## 4. Basic Statistical Concepts

**Traditional design:**Examine 2 groups of participants, pretest measure, apply intervention to one group, post-test measure, look for statistical differences.

**1. Probability (p):**What amount of correlation is necessary in order for there to be support for a hypothesis?

**What amount is of a measure due to chance?**

- Prior to analysis the researcher must decide upon their level of acceptance.
- The vast majority of the time the probability level of
**0.05**is used. - A "p" of 0.05 means that you expect to find a result of this magnitude
**by chance**only 5 in 100 times. Or conversely, if you carried out the experiment 100 times you would expect to find a result of this magnitude 95 times. You therefore have 95% confidence in your result. - This is often expressed as
**Statistical Significance -- a result is determined to be statistically significant.** - The fact that statistical significance is reached, only demonstrates sufficient statistical power, not clinical significance.
- There is no p = 0.06 = almost significant.

__Take away: Watch for a p-value equal to or not greater than 0.05.__

**2. Correlation (r):**

**Correlational analysis involves quantifying the relationship between 2 variables**:

- Exercise physiologists look at the relationship between exercise intensity and VO2max
- Biomechanists look how changes in LE contact joint forces are related to changes in gait kinematics.

Correlations can also be negative (-1.0=perfect), for instance VO2max against time of a 1 mile run.

**The stronger the correlation, whether positive or negative, the better the ability to predict.**

__Take away: The closer to 1.0 or -1.0 the correlational values (r) in a study, the more valid it is.__

**Validity:**The ability of a study to reflect the

**true**state of the variables being tested in the population of interest.

**Internal Validity:**Challenge to keep the environment as controlled as possible.

**External Validity:**Challenge to keep the environment as realistic and natural as possible.

Do you notice how the two can easily cause a conflict?

**Example 1 -- Internal Validity:**

2 scenarios: A researcher wants to compare the efficacy of 2 stretching programs on knee ROM in ACL reconstruction surgery patients.

- Scenario 1: 20 patients, she demos the exercises, there are 2 programs to choose from to do at home, the patients return to be assessed.
- Scenario 2: Patients are assessed and randomly divided in 2 groups, they perform the programs under supervision in the clinic, are not allowed any other programs, then they are re-assessed.

**Example 2 -- External Validity:**

- Participants need to be a representative sample of the chosen population (e.g. college-aged males, post-menopausal women). Population should not be too general because that makes it harder to find exact representation for!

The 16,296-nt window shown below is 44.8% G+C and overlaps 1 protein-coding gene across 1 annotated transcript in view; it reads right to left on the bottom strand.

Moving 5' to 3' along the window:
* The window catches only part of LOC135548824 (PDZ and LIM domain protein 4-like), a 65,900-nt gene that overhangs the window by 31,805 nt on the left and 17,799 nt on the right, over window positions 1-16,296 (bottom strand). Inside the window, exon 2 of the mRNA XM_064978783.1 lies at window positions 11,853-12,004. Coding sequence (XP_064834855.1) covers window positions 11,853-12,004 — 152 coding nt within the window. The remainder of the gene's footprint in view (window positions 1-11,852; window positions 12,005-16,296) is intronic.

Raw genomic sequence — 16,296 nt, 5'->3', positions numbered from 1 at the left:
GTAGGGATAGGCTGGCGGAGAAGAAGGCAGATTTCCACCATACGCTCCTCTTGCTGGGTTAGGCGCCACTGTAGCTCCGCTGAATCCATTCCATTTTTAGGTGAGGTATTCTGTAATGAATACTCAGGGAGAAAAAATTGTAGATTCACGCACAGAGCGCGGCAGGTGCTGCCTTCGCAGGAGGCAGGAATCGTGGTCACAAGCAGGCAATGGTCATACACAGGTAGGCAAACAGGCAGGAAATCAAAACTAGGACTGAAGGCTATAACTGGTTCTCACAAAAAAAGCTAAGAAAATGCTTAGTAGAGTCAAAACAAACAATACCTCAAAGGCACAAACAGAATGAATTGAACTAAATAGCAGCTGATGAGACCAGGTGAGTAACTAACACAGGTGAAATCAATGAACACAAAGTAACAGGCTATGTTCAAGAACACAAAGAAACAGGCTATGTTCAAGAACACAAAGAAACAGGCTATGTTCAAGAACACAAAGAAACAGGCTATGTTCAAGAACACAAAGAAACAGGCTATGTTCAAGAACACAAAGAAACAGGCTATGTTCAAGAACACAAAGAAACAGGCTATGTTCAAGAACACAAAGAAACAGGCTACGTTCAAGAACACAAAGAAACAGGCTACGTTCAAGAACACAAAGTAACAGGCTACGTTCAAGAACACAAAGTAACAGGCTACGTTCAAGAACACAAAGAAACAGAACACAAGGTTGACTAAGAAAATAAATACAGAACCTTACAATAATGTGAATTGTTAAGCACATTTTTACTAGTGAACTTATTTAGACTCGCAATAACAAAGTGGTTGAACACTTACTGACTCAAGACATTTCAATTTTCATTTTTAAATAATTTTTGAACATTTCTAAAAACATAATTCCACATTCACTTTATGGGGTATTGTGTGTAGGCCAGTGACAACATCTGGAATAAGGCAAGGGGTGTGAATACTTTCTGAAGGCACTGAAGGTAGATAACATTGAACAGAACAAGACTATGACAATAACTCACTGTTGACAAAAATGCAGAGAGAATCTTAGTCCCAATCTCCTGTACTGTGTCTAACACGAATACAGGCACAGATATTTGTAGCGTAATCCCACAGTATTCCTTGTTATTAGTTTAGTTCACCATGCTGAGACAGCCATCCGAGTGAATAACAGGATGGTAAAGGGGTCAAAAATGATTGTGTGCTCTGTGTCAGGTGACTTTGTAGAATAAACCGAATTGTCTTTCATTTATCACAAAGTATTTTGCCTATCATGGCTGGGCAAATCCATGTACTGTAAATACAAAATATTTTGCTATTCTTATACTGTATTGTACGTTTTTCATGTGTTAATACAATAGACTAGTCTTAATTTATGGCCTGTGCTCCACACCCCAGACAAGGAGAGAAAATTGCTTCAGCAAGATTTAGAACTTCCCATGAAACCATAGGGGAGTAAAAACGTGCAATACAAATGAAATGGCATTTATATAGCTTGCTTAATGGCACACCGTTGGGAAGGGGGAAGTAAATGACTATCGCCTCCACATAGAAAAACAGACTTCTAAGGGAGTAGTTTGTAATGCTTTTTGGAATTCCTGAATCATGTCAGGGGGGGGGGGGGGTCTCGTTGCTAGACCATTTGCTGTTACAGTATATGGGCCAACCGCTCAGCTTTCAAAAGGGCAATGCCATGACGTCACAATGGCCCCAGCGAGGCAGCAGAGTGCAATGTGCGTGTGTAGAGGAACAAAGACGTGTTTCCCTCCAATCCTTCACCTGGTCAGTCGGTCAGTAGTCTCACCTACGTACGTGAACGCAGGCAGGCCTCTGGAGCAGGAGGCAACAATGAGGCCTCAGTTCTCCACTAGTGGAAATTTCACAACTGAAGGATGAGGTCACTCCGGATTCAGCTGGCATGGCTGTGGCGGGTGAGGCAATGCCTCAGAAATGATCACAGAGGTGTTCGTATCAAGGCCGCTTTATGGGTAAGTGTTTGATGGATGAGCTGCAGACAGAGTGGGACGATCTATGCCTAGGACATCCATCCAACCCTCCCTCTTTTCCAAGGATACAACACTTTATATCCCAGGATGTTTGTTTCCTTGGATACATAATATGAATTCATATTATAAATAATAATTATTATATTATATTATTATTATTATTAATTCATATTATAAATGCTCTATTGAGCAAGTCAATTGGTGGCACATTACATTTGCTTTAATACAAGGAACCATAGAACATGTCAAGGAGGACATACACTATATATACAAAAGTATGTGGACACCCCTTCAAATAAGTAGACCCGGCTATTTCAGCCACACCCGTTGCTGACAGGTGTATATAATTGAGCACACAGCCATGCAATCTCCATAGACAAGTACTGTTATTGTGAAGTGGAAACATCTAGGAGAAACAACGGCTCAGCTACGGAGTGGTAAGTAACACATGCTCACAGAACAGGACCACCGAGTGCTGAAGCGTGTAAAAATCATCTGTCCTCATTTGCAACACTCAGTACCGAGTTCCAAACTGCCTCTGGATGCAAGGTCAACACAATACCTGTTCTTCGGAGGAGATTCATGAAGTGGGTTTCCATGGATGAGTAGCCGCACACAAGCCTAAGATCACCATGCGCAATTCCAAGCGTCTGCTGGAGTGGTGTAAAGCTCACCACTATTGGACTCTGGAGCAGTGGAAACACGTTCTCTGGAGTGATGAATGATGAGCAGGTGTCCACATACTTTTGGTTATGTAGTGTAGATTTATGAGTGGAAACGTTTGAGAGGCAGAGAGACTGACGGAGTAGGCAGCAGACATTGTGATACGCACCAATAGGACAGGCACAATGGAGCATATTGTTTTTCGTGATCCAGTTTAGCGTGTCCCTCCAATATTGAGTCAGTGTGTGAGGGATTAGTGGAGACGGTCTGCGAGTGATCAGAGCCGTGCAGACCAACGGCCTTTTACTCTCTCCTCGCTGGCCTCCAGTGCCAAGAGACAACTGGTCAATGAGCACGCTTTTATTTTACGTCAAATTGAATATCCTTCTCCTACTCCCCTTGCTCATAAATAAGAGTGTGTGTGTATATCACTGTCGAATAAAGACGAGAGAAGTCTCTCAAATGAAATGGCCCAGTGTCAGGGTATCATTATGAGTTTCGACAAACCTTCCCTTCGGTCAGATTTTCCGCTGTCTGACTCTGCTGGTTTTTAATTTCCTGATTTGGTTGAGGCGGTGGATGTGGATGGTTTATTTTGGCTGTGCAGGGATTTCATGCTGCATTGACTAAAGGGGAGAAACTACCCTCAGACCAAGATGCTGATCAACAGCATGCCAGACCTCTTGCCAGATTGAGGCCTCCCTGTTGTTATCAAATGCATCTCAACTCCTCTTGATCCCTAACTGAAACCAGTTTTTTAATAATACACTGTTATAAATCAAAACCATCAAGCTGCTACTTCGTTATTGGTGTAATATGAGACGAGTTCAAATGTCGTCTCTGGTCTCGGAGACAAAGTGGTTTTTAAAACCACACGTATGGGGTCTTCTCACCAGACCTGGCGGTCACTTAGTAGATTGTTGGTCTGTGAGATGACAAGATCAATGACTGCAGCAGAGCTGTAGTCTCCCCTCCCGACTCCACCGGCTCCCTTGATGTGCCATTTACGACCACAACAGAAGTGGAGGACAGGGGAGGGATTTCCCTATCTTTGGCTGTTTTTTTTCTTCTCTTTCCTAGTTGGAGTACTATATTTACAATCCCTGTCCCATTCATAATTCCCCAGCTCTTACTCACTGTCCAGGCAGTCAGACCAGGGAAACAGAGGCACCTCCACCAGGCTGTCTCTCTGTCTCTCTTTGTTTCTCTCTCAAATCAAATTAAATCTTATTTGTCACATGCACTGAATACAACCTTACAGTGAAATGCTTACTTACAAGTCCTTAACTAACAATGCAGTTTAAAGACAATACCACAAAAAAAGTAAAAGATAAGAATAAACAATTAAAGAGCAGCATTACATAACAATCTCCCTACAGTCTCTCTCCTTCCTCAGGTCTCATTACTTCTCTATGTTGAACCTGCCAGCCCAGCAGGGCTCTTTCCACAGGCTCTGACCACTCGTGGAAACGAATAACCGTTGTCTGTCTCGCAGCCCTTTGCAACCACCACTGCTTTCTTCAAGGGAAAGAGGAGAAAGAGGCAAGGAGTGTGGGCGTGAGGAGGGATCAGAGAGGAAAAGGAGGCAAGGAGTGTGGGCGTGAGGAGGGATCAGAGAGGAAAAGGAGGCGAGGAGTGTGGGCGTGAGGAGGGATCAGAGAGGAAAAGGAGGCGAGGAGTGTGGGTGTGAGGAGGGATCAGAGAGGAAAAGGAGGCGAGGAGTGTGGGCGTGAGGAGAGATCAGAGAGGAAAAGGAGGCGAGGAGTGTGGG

- Sample sizes: 10 students do not represent college students population of US.

__Take away: Check a study’s protocols and how well it does with controlling all the variables in its methods. Also, watch for sample sizes and types, this is a limitation often found in research!__

Internal validity also plays an important role in choosing

**tests or measures**.. You want to choose the test or measure that most reliably and accurately measures your variable. Most measures have a

**Gold Standard,**which is the most accurate current tool to measure.

For instance DXA scans are the gold standard for measuring body composition. You most likely don’t have a DXA scan at home, so you want to get as close as possible to the gold standard while keeping the measures feasible. In this case skin-fold caliper measure is a strong alternative as it has a strong correlation (r-value) to DXA scan.

This counts for measuring various strengths, flexibility, muscle contractions, load measures etc.

__Take away: Watch for a study’s test protocols and check whether the chosen protocols are the most valid ones.__

**Reliability – the repeatability of a test or measure.**Imagine you’re using a new, inexpensive instrument to measure body composition through bioelectric impedance. You take 3 data samples per participant and they each vary widely with all participants. You question the ability of the instrument to assess body composition in a consistent and repeatable way, so you need to make sure you're using the most reliable instrument you can afford. You also want to make sure your instrument is being used correctly and that the tester (rater) is appropriately trained. These 2 considerations lead to the following types of reliability:

**Test-retest reliability:**One of the ways a test can be shown to be reliable is if test scores from day 1 are highly similar to those of another day. This consistency is important.

**Interrater reliability (Objectivity):**2 raters score the same participants on the same test and those scores are correlated. You want these scores to be as close to r=1.0 as possible.

**Reliability is an important part of validity.**

__Take-away: Test-retesting and more than 1 rater are important tools for the strength of a study.__